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Samsung Series 7 Chronos 780Z5E review

Andrew Williams




  • Recommended by TR

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Samsung Series 7 Chronos 780Z5E
  • Samsung Series 7 Chronos 780Z5E
  • Samsung Series 7 Chronos 780Z5E
  • Samsung Series 7 Chronos 780Z5E
  • Samsung Series 7 Chronos 780Z5E
  • Samsung Series 7 Chronos 780Z5E
  • Samsung Series 7 Chronos 780Z5E
  • Samsung Series 7 Chronos 780Z5E
  • Samsung Series 7 Chronos 780Z5E
  • Samsung Series 7 Chronos 780Z5E
  • Samsung Series 7 Chronos 780Z5E
  • Samsung Series 7 Chronos 780Z5E
  • Samsung Series 7 Chronos 780Z5E
  • Samsung Series 7 Chronos 780Z5E
  • Samsung Series 7 Chronos 780Z5E
  • Samsung Series 7 Chronos 780Z5E
  • Samsung Series 7 Chronos 780Z5E
  • Samsung Series 7 Chronos 780Z5E
  • Samsung Series 7 Chronos 780Z5E
  • Samsung Series 7 Chronos 780Z5E
  • Samsung Series 7 Chronos 780Z5E
  • Samsung Series 7 Chronos 780Z5E
  • Samsung Series 7 Chronos 780Z5E


Our Score:



  • High-quality, colour-rich screen
  • Good power and battery life
  • Elegant design


  • Not light

Key Features

  • Intel Core i5/i7 quad-core processors
  • 8/16GB RAM
  • ATI Radeon 8800M GPU
  • Brushed aluminium lid and keyboard surround
  • 15.6-inch 1080p VA screen
  • Manufacturer: Samsung
  • Review Price: £1,199.00


Last year's Samsung Series 7 Chronos was one of the most desirable laptops of 2012. All metal, fancy finishes and powerful innards, it gave Apple's laptops a run for their money in terms of getting the style-obsessed to lighten their wallets.

This year's Samsung Series 7 Chronos gets with the current trend for image-conscious laptops. It leaves out an optical drive in its 15.6-inch edition - something few of us use any more - ups the battery life to frankly excellent stamina levels and slims down the body even further. Few may be able to stomach its price, but there's little not to like about this fantastically well-made computer.

With quad-core Ivy Bridge CPUs, 8800M graphics and SSD storage for fast boot-up times, the 15.6-inch Samsung Series 7 Chronos is anything but a demonstration of style over substance.

Samsung Series 7 Chronos – Design and Build

Like its predecessor, the 2013 Samsung Series 7 Chronos is all about brushed metal. It loves the stuff.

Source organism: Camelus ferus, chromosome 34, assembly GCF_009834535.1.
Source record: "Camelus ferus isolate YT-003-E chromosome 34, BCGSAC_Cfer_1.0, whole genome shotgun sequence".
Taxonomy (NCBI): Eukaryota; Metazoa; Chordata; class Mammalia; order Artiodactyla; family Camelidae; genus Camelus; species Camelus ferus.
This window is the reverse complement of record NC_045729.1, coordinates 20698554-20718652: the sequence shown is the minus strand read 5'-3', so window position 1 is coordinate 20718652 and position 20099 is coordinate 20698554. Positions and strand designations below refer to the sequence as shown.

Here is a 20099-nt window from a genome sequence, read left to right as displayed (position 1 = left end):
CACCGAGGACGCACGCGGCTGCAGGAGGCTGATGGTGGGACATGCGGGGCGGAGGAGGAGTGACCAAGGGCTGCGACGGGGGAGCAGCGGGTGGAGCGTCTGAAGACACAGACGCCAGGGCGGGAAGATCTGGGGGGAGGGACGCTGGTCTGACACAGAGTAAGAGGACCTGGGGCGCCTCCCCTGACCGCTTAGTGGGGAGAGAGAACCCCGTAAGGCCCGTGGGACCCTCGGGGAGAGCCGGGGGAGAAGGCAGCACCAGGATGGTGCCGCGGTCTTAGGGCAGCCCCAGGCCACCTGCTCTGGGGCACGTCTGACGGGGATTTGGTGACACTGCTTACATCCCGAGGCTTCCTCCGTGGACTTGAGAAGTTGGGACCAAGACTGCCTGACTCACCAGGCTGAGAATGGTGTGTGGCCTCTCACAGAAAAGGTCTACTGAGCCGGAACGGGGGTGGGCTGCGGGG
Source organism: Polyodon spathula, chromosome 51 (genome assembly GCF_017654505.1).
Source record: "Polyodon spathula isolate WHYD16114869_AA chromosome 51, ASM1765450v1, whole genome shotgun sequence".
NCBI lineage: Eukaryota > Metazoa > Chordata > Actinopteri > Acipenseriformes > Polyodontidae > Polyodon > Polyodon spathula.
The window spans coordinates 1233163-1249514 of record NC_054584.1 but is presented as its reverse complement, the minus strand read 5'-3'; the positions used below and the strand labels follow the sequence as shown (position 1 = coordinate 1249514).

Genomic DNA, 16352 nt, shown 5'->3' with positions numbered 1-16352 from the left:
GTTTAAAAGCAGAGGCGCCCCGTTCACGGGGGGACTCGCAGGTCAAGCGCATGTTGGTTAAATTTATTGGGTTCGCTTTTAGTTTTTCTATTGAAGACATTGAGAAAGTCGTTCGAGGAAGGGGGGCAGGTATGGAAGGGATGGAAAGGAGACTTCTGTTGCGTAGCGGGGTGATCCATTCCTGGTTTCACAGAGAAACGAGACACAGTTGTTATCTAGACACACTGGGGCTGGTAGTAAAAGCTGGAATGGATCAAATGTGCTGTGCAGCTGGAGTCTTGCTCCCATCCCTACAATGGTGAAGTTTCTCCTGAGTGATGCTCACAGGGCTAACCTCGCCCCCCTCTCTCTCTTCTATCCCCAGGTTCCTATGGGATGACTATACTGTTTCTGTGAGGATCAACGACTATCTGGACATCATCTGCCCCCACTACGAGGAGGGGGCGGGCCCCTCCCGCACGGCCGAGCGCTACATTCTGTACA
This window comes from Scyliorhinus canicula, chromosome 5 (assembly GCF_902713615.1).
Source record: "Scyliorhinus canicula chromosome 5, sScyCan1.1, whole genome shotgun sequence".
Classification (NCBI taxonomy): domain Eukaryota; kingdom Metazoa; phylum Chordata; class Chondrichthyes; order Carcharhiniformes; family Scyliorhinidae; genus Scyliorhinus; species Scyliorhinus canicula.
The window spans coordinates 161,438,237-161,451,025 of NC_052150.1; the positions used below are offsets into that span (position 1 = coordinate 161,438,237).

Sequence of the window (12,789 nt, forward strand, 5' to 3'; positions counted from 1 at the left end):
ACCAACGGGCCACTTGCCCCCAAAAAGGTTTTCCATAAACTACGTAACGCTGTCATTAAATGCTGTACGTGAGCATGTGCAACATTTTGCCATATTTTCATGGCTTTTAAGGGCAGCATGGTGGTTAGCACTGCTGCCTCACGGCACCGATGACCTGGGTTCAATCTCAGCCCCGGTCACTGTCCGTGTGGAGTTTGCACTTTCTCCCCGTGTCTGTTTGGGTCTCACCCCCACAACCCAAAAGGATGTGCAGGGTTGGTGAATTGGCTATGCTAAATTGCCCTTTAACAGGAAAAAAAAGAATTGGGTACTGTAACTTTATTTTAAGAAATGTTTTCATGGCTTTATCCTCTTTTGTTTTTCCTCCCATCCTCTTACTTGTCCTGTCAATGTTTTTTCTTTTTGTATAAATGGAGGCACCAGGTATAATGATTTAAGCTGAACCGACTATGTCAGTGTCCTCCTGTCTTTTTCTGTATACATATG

Both the lid and keyboard surround are single plates of brushed aluminium. There's no imposter plastic on show here, unless you flip the laptop over - its underside is more conventional plastic.

Samsung uses the term “unibody” to describe the Series 7 Chronos's design, but it's markedly "less unibody" than Apple's laptops. A deliberate seam runs along the edge of the laptop's inside - visible while you're using it - where the Macbook models are virtually seamless.

This probably makes construction of the Samsung Series 7 Chronos a good deal easier, but it doesn't give you oodles more access to the laptop's innards. As most slim laptops, you have no easy access to the battery. However, there is an easy-to-remove flap on the bottom that gives you access to the RAM slots for easy upgrading.

Unibody or not, the Samsung Series 7 Chronos's build quality is excellent. There's some minor natural flex to its panels, but this is unavoidable in a laptop constructed in such a panel-based manner.

The Samsung Series 7 Chronos looks great too. The brushed metal of the inside and lid strike the right balance between being eye-catching and tasteful.

One hardware downside to the Samsung Series 7 Chronos is that it's not light. At just under 2.5kg, this is not an ultraportable laptop. The loosened definitions of an Ultrabook may mean you can call it such a thing, but the flexibility of its great battery life is best exploited at home rather than away.